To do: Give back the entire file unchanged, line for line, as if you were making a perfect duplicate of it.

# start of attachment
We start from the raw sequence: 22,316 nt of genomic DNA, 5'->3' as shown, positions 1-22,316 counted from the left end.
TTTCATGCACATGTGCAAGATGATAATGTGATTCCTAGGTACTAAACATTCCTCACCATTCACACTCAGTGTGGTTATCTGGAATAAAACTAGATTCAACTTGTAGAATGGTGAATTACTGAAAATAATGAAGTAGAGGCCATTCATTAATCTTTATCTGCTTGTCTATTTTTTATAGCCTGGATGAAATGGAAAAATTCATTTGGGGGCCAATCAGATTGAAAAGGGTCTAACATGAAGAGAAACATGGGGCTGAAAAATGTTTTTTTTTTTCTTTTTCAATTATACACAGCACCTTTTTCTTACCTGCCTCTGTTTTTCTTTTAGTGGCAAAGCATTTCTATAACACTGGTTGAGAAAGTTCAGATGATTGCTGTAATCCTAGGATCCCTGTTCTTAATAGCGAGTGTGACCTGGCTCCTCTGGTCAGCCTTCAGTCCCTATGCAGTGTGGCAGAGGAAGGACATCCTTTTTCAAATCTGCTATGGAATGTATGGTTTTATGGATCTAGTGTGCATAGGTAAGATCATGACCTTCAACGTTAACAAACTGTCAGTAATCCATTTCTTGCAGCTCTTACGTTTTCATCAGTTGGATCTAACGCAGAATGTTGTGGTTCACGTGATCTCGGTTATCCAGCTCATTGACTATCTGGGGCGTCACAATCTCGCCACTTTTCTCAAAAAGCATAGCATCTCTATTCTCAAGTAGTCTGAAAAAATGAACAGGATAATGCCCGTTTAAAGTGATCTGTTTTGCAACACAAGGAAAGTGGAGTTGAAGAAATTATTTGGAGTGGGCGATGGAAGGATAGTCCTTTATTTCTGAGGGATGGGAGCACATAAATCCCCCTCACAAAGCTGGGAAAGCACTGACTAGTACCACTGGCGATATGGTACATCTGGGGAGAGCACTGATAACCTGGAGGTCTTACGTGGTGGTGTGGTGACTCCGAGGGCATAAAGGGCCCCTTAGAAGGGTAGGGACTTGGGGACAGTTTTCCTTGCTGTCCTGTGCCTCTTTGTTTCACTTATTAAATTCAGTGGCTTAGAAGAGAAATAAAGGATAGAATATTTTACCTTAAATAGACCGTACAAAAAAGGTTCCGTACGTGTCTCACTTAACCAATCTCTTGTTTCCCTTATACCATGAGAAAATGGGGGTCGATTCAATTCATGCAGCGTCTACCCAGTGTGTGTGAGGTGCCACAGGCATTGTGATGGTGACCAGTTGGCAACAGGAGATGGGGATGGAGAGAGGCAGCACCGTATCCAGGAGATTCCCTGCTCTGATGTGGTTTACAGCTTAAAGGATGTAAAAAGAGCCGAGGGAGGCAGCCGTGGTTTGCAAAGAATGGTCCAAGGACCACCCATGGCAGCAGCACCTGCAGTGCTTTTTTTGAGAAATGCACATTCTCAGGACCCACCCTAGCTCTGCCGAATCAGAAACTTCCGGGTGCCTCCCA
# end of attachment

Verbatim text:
We start from the raw sequence: 22,316 nt of genomic DNA, 5'->3' as shown, positions 1-22,316 counted from the left end.
TTTCATGCACATGTGCAAGATGATAATGTGATTCCTAGGTACTAAACATTCCTCACCATTCACACTCAGTGTGGTTATCTGGAATAAAACTAGATTCAACTTGTAGAATGGTGAATTACTGAAAATAATGAAGTAGAGGCCATTCATTAATCTTTATCTGCTTGTCTATTTTTTATAGCCTGGATGAAATGGAAAAATTCATTTGGGGGCCAATCAGATTGAAAAGGGTCTAACATGAAGAGAAACATGGGGCTGAAAAATGTTTTTTTTTTTCTTTTTCAATTATACACAGCACCTTTTTCTTACCTGCCTCTGTTTTTCTTTTAGTGGCAAAGCATTTCTATAACACTGGTTGAGAAAGTTCAGATGATTGCTGTAATCCTAGGATCCCTGTTCTTAATAGCGAGTGTGACCTGGCTCCTCTGGTCAGCCTTCAGTCCCTATGCAGTGTGGCAGAGGAAGGACATCCTTTTTCAAATCTGCTATGGAATGTATGGTTTTATGGATCTAGTGTGCATAGGTAAGATCATGACCTTCAACGTTAACAAACTGTCAGTAATCCATTTCTTGCAGCTCTTACGTTTTCATCAGTTGGATCTAACGCAGAATGTTGTGGTTCACGTGATCTCGGTTATCCAGCTCATTGACTATCTGGGGCGTCACAATCTCGCCACTTTTCTCAAAAAGCATAGCATCTCTATTCTCAAGTAGTCTGAAAAAATGAACAGGATAATGCCCGTTTAAAGTGATCTGTTTTGCAACACAAGGAAAGTGGAGTTGAAGAAATTATTTGGAGTGGGCGATGGAAGGATAGTCCTTTATTTCTGAGGGATGGGAGCACATAAATCCCCCTCACAAAGCTGGGAAAGCACTGACTAGTACCACTGGCGATATGGTACATCTGGGGAGAGCACTGATAACCTGGAGGTCTTACGTGGTGGTGTGGTGACTCCGAGGGCATAAAGGGCCCCTTAGAAGGGTAGGGACTTGGGGACAGTTTTCCTTGCTGTCCTGTGCCTCTTTGTTTCACTTATTAAATTCAGTGGCTTAGAAGAGAAATAAAGGATAGAATATTTTACCTTAAATAGACCGTACAAAAAAGGTTCCGTACGTGTCTCACTTAACCAATCTCTTGTTTCCCTTATACCATGAGAAAATGGGGGTCGATTCAATTCATGCAGCGTCTACCCAGTGTGTGTGAGGTGCCACAGGCATTGTGATGGTGACCAGTTGGCAACAGGAGATGGGGATGGAGAGAGGCAGCACCGTATCCAGGAGATTCCCTGCTCTGATGTGGTTTACAGCTTAAAGGATGTAAAAAGAGCCGAGGGAGGCAGCCGTGGTTTGCAAAGAATGGTCCAAGGACCACCCATGGCAGCAGCACCTGCAGTGCTTTTTTTGAGAAATGCACATTCTCAGGACCCACCCTAGCTCTGCCGAATCAGAAACTTCCGGGTGCCTCCCA